Maintenance by Mileage – 10,000 Mile Interval Vehicle Maintenance Schedule
For Light-Medium Duty Trucks:
|Mileage||Change oil and oil filter||Lubricate chassis, steering, suspension and driveline||Check belts, hoses and fill fluid levels||Drain fuel filter/water separator||Rotate Tires and adjust air pressure||
External fuel filters
Inspect engine air filter
restriction gauge and
Cabin air filter
|Replace front and rear differential fluid||Replace transfer case fluid||
Source: State of Utah Department of Administrative Services – Division of Fleet Operation
Seasonal, especially summer and winter maintenance should also be considered when performing preventive maintenance.
The summer months, when the climate is hot and dry, and the winter months, when it is cold, icy and snowing, offer particular problems for commercial truck maintenance issues as well.
During the summer maintenance should concentrate on the cooling system. Focus should be on the following:
- Inspect the radiator for corrosion and determine that the coolant is clean. Coolant should be drained and flushed a minimum of once a year.
- Inspect the radiator cap for damage and replace it whenever the coolant is drained and flushed.
- Do a coolant system pressure test. Such an exam should be done a minimum of once a year.
- Inspect air conditioner cooling coils for damage and debris buildup. Clean when necessary.
- Inspect radiator and heater core hoses and lines for damage, leaks, mushiness and hardness. Make certain that connections are tight. Replace hoses every two years.
- Exam belts for wear and tear as well as tension and test the tensioner arm to assure it works properly. Replace belts every one to two years.
- Exam the water pump for leaks and check to assure that the engine preserves a temperature within manufacturer’s recommendations.
- Run the heater to assure that it functions properly.
You should also pay more attention to the engine coolant and tire air pressure during the summer months. Keep in mind that air rises and expands when it is hot, causing higher air pressure in the neighborhood of an additional 10 to 15 psi. This is usually accepted in radial truck tires. Always check pressure when the tire is cold. Pressure should be checked at least once a week.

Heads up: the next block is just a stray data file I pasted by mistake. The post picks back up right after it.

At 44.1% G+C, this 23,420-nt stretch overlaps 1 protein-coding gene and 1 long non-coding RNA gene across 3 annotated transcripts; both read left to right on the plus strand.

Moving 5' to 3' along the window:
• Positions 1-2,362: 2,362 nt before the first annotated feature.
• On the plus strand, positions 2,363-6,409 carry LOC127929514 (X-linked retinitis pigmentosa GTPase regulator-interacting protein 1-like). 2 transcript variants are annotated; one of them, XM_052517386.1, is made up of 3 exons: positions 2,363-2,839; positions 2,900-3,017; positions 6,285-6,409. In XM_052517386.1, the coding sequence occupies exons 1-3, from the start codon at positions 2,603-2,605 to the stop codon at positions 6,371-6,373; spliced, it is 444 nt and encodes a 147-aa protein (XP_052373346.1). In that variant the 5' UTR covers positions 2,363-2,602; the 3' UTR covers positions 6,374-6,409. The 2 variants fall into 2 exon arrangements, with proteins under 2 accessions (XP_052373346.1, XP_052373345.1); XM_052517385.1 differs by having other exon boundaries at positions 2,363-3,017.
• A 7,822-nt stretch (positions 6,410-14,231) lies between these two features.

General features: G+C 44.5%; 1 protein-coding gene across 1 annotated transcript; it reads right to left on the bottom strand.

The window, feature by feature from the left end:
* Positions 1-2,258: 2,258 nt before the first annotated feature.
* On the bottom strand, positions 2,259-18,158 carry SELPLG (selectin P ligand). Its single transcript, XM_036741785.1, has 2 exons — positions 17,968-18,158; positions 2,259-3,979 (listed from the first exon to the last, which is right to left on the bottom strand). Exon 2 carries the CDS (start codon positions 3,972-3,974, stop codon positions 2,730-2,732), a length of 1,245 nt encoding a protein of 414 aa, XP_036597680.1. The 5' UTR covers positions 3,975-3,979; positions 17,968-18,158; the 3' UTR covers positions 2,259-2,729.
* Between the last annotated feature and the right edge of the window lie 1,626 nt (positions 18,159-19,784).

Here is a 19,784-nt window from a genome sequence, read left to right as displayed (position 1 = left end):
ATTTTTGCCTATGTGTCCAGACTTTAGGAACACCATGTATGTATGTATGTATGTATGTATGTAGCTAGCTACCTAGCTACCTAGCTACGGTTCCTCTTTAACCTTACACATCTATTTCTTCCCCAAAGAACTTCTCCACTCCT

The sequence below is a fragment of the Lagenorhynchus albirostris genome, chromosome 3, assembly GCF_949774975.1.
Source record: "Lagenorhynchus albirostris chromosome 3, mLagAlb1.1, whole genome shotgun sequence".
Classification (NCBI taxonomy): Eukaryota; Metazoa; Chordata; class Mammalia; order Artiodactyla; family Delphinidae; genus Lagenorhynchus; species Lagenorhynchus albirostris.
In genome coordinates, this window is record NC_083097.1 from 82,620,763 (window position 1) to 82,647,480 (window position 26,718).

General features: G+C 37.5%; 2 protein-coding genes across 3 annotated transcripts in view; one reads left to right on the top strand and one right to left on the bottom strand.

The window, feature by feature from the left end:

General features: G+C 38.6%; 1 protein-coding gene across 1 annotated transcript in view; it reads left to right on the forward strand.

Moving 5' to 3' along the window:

In addition, inspect the vehicle’s electrical system including:
- Alternator wiring to see if they are loose and contacting fuel lines or any rough parts.
- The battery to be certain it is properly and securely mounted.
- The battery cables to see if they are connected properly and fastened securely.
- Look for corrosion at the battery terminals and clean if necessary.
- The condition of wires.
You should also take extra precautions during the winter. Concentrate on parts of the vehicle that can be affected by extremely cold weather, snow, and ice. Inspections should include:
- Diesel engines that use urea-based diesel exhaust fluid (DEF) in the emission control system. The fluid freezes at temperatures of 12° F (-11° C), but thaws under normal operation within 45 minutes.
- Engine heaters. Although it is true that most medium-duty trucks feature block heaters to keep engine oil warm, some newer commercial trucks use oil-pan heaters.
- The coolant to assure proper level. Coolant older than 24 months should be flushed out and replaced.
- Fuel for diesel engine. In areas where temperatures can drop below 10° F (-12° C) it is important that the diesel fuel is ASTM D-975 Grade 1, which can withstand the cold.
- Glow plug operation.
- Servicing the fuel filter and draining the water separator to prevent freezing.
- The battery. The battery should be tested and connections cleaned.
- Windshield. The windshield should be checked for chips and pitting because as temperatures get colder, sheet metal contracts causing windshields to break due to stress. Small chips should be fixed to avoid extension of cracks.
- Windshield wiper blades. They should be replaced if damaged.
- Windshield washer reservoirs. Regularly check to see that there are proper winter dilution levels.
- Heater and defroster operation. Check the function and position of the directional vanes of the heater/defroster to assure effective defrosting.
- Tires. Inspect the condition of the tires to assure that the tread is thicker than 5/32-inch for winter driving and that tires are correctly inflated. Use tire chains when driving in icy conditions.
- The exhaust system for leaks.
- Anti-braking system. Check ABS operation at the start of winter and monitor stroke adjustment of drum brakes, fluid levels and parking brake performance.
- The cab, body and undercarriage. Clean the truck weekly to remove road salt.
- Radiator. Make certain that the front surface of the radiator is clean.
- Heated mirrors. Assure that the mirrors operate properly.
- Belts and hoses. Check all belts and hoses and replace when necessary.
- Emergency kit. Make sure that the kit includes road flares, fire extinguisher, reflective triangles, first aid kit, water, solar blanket, jumper cables and anything else you may need to survive through extreme weather overnight.
It is essential for a company that relies on a fleet of commercial trucks or a single driver, who owns a truck, take steps to create and use a truck maintenance checklist and follow a preventive maintenance schedule to control the costs of owning a truck and to ensure that the truck performs safely under all conditions.